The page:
From Silicon Valley, the Rocketship chain of charter schools is hoping to expand across the country. It’s backed by some of the biggest names in the tech world and claims high test scores.
Rocketship leaders brag that they think outside the box. Teachers, for instance—who needs them? The company says it saves half a million dollars a year by using fewer teachers, replacing them with non-certified instructors at $15 per hour.
These instructors monitor up to 130 kids at a time in cubicles in the schools’ computer labs. Rocketeers, as students are called, sit looking at computer screens up to two hours per day, supposedly learning by solving puzzles.
Business leaders such as Bill Gates often stress the need to train kids for the jobs of the future—digital animators, nanotech engineers? But it looks more like the Rocketeers are being prepared for online “microtasks” at Crowdflower, which contracts out data categorization and de-duplication.
According to a recent wage and hour lawsuit, these microtaskers are often paid as little as $2 an hour.
Overall, the growth these days is not in skilled, middle-class jobs like public school teaching—which is shrinking, thanks to charter chains like Rocketship—but in low-wage jobs.
It’s no coincidence that Rocketship employs the same kind of de-professionalized, non-union workforce it seems to be training. Half its teachers have less than two years’ experience; 75 percent come from Teach for America.
Critics of the Rocketship model cite the American Association of Pediatrics, which recommends less than two hours of screen time per day—total.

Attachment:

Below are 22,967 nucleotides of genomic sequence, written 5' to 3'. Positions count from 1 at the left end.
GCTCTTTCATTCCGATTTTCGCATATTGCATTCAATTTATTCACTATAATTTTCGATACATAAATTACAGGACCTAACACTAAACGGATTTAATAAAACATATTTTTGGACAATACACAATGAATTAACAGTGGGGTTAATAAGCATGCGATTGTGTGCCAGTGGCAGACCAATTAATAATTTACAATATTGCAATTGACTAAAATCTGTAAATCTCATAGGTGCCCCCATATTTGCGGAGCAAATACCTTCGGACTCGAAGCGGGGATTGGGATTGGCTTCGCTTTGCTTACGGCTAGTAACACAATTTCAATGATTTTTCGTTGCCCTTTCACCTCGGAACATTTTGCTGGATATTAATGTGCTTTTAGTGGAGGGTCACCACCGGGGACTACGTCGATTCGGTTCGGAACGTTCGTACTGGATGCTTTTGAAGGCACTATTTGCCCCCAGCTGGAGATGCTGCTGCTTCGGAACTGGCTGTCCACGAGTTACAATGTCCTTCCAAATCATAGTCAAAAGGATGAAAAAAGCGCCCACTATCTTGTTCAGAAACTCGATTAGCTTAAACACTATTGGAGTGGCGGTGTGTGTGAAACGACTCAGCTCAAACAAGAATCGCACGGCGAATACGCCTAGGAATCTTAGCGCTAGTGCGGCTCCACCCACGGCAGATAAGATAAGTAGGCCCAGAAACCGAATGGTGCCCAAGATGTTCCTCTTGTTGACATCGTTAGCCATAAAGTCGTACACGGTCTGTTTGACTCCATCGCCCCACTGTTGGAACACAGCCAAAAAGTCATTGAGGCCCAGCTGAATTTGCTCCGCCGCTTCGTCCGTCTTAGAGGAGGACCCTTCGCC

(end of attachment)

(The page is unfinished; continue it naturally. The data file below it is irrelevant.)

When you figure in that kids will be on computers and phones when they aren’t in school, too—they spend on average seven hours a day on various devices as it is—it raises a red flag.
Skeptics say the Rocketship test scores just demonstrate the schools are focusing on test preparation at the expense of arts, languages, and real learning.
Rocketship’s board and advisors represent the Gates, Walton, and Broad Foundations—familiar faces in corporate “education reform.” Benefactors include Facebook, Netflix, and Skype.
Rocketship’s schools are in California, Wisconsin, and Tennessee with plans to expand into Indianapolis, D.C., and New Orleans: 25,000 students by 2017.
Rocketship targets low-income students, making them the guinea pigs for the cubicle model of education.
Who doesn’t like their kids being experimented on? As Bill Gates once said, “It would be great if our education stuff worked, but that we won’t know for probably a decade.”
In fact, the chain is already scrapping the 100-cubicle learning labs for its older students, fourth and fifth graders. Students weren’t always engaged, and sometimes were just staring at the screen and guessing.
To hear their enthusiasm, you might imagine the tech elites would be dropping their kids off every day for these cutting-edge education experiments. But instead, many Silicon Valley leaders send their kids to private schools like Waldorf Peninsula—whose philosophy is to avoid computers, arguing that they hurt children’s development and attention spans.
Those who can afford private schools choose those that offer creative, hands-on learning, small classes, arts, and teacher-student interaction. But apparently the cubicle is good enough for everyone else.
Somehow, it doesn’t seem like a coincidence that these business leaders’ model spends public education dollars on their own products. Education is a half-trillion-dollar industry. See here for another example: L.A. schools give every student and teacher an apple—an iPad, that is.